The Satsuma Complex, Bob Mortimer

Reviewed By
Karen Chisholm

Recently we lucked upon one of those fabulous episodes of Would I Lie To You? in which David Mitchell has to guess if Bob Mortimer is telling the truth or not. Regular viewers of the show will realise that this is the stuff of minor legend now, with Mitchell doubting his own sanity in these moments, because no matter how outrageous, he simply can't tell whether the yarns that Mortimer is able to spin are the truth or a lie. And to be fair, most viewers would have a similar experience (perhaps without the existential shouty angst that Mitchell now displays). Needless to say, the tales Mortimer spins on that show are hilarious. By all accounts his autobiography AND AWAY... is a fabulous work (it's on the teetering piles here), so you can imagine the hmmm reaction that was triggered when THE SATSUMA COMPLEX lobbed here most unexpectedly.

The story is based around Gary Thorn. A very ordinary sort of bloke - his own words in the blurb say "To describe me as anonymous would be unfair but to notice me other than in passing would be a rarity." Thorn works as a legal assistant in a firm of solicitors in London, he likes a drink in the pub, gets on well with his eccentric neighbour, and regularly chats to a local squirrel. 

He's a bit confused when work acquaintance Brendan (from the firm of private investigators the legal firm uses) asks him to join him for a pint in the pub one night, but not all that fussed when Brendan makes a hasty early exit, because he's spied a woman he quite likes the look of. Managing to miss her name, despite quite a bit of time chatting that night, he ends up referring to her as Satsuma - the name of the book she was reading on that night was The Satsuma Complex. Alas it was not to be though, and on his return from getting in another round of drinks, Satsuma had disappeared. Next morning, and a couple of policemen on his doorstep inform him that Brendan's been found dead and Gary's the last person that they know of who spoke to him when he was alive. Which sends Gary off on a quest to find Satsuma - partly because he still fancies her and partly because he needs her for an alibi.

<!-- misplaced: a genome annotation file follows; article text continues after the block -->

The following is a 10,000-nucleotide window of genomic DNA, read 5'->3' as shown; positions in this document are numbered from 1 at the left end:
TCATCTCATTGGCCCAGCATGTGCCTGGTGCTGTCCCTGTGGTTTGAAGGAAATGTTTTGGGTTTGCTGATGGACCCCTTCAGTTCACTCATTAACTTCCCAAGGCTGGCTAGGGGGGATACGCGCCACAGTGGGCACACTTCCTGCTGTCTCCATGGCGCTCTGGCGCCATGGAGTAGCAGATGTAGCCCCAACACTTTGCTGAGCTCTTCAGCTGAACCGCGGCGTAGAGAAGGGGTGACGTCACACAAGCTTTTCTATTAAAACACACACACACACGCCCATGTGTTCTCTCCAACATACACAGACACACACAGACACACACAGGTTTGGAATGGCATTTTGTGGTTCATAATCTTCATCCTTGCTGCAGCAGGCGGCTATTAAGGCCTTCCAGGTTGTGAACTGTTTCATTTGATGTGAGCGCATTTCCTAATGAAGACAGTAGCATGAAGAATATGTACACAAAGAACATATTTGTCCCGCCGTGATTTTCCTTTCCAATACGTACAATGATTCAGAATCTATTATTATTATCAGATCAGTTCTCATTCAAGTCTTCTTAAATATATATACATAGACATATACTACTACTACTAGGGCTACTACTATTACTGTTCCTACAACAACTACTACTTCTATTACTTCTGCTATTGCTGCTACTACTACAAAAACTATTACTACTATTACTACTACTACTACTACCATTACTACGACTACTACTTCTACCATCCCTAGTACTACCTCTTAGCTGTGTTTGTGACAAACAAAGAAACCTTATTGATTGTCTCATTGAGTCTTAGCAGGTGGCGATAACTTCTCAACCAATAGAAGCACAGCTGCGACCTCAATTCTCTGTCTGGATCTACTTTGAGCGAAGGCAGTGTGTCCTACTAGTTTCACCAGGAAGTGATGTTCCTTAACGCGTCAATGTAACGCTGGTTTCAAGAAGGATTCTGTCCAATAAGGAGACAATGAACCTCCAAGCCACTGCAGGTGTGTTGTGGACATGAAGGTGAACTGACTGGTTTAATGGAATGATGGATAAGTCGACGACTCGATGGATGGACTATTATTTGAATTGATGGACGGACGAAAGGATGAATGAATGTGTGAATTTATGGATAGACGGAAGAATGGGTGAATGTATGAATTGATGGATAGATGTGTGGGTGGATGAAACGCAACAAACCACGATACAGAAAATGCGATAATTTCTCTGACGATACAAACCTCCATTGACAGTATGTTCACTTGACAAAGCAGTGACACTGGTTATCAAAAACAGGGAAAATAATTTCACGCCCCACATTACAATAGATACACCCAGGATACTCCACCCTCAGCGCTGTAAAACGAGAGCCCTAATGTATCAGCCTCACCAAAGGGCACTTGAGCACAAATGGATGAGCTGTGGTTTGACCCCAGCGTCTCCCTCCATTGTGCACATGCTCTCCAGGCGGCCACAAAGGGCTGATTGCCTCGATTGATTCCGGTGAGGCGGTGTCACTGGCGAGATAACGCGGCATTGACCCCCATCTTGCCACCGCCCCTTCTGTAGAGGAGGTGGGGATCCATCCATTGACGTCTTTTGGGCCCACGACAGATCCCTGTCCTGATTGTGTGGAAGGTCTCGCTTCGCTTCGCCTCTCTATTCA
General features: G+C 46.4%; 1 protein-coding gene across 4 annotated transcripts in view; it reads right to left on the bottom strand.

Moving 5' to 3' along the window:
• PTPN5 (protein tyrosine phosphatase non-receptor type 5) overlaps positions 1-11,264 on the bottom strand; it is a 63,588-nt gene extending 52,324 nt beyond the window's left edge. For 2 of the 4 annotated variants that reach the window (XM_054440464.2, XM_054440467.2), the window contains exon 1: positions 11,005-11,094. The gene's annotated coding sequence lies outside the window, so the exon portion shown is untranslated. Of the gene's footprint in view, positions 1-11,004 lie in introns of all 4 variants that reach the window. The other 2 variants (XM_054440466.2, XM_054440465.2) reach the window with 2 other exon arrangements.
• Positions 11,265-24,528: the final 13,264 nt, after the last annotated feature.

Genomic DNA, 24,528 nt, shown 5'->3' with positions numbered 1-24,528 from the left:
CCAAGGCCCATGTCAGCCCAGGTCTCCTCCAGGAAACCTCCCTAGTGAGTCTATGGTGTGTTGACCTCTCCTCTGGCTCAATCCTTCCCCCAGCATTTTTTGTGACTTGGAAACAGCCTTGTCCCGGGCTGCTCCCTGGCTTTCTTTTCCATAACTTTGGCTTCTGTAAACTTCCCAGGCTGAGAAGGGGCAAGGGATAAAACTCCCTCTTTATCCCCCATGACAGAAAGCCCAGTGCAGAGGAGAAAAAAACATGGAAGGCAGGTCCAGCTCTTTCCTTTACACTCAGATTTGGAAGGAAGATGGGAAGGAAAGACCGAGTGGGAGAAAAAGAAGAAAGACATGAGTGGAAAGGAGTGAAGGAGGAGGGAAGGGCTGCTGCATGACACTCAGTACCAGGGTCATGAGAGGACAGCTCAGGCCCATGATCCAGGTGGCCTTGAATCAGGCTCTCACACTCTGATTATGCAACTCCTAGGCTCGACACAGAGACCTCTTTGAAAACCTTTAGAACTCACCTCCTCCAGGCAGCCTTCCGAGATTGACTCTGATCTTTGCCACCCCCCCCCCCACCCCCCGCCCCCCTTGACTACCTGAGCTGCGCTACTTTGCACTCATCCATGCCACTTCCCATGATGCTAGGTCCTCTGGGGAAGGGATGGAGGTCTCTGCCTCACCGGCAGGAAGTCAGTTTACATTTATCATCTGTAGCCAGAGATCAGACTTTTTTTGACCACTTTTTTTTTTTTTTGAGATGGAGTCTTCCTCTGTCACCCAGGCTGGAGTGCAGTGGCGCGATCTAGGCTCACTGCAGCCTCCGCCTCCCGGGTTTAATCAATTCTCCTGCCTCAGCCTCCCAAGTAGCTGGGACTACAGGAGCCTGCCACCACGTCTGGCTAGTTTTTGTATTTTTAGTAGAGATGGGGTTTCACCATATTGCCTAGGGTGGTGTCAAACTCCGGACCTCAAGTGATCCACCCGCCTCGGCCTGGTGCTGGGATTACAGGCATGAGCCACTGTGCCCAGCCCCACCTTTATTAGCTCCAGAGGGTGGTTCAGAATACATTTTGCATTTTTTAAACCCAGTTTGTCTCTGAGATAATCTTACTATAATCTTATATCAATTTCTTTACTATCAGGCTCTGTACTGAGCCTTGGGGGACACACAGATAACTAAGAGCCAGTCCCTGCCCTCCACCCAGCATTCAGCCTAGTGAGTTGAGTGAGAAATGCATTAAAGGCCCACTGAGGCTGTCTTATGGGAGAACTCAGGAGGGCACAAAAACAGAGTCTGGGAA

It's an intriguing idea, and you'd think, in the hands of a consumate yarn spinner like Mortimer a lay down page-turner. Which, to be fair, it is in some places, and most definitely isn't in a quite a few more. The premise is great, the execution however is a bit patchy. The yarns, cameos if you like, are a standout, there are some laugh out loud moments, but they are surrounded by a lot of almost flat stuff, particularly in the middle of the novel where it got really hard to maintain interest. The characters are also a bit patchy - dare I say Satsuma's a bit of a nothing character in the end, but Gary's neighbour Grace is gloriously grumpy, and somebody really needs to put one of toddler safety nets on the couch for her napping dog Lassoo. 

All of that said, it's not a particularly bad outing, it's just not a standout, grab you by the throat, this is great stuff outing. And it's definitely going to be better if you can hear Mortimer's voice when Gary's on the page. 

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My name is Gary. I’m a thirty-year-old legal assistant with a firm of solicitors in London. To describe me as anonymous would be unfair but to notice me other than in passing would be a rarity. I did make a good connection with a girl, but that blew up in my face and smacked my arse with a fish slice.

Gary Thorn goes for a pint with a work acquaintance called Brendan. When Brendan leaves early, Gary meets a girl in the pub. He doesn’t catch her name, but falls for her anyway. When she suddenly disappears without saying goodbye, all Gary has to remember her by is the book she was reading: The Satsuma Complex. But when Brendan goes missing, Gary needs to track down the girl he now calls Satsuma to get some answers.

And so begins Gary’s quest, through the estates and pie shops of South London, to finally bring some love and excitement into his unremarkable life…

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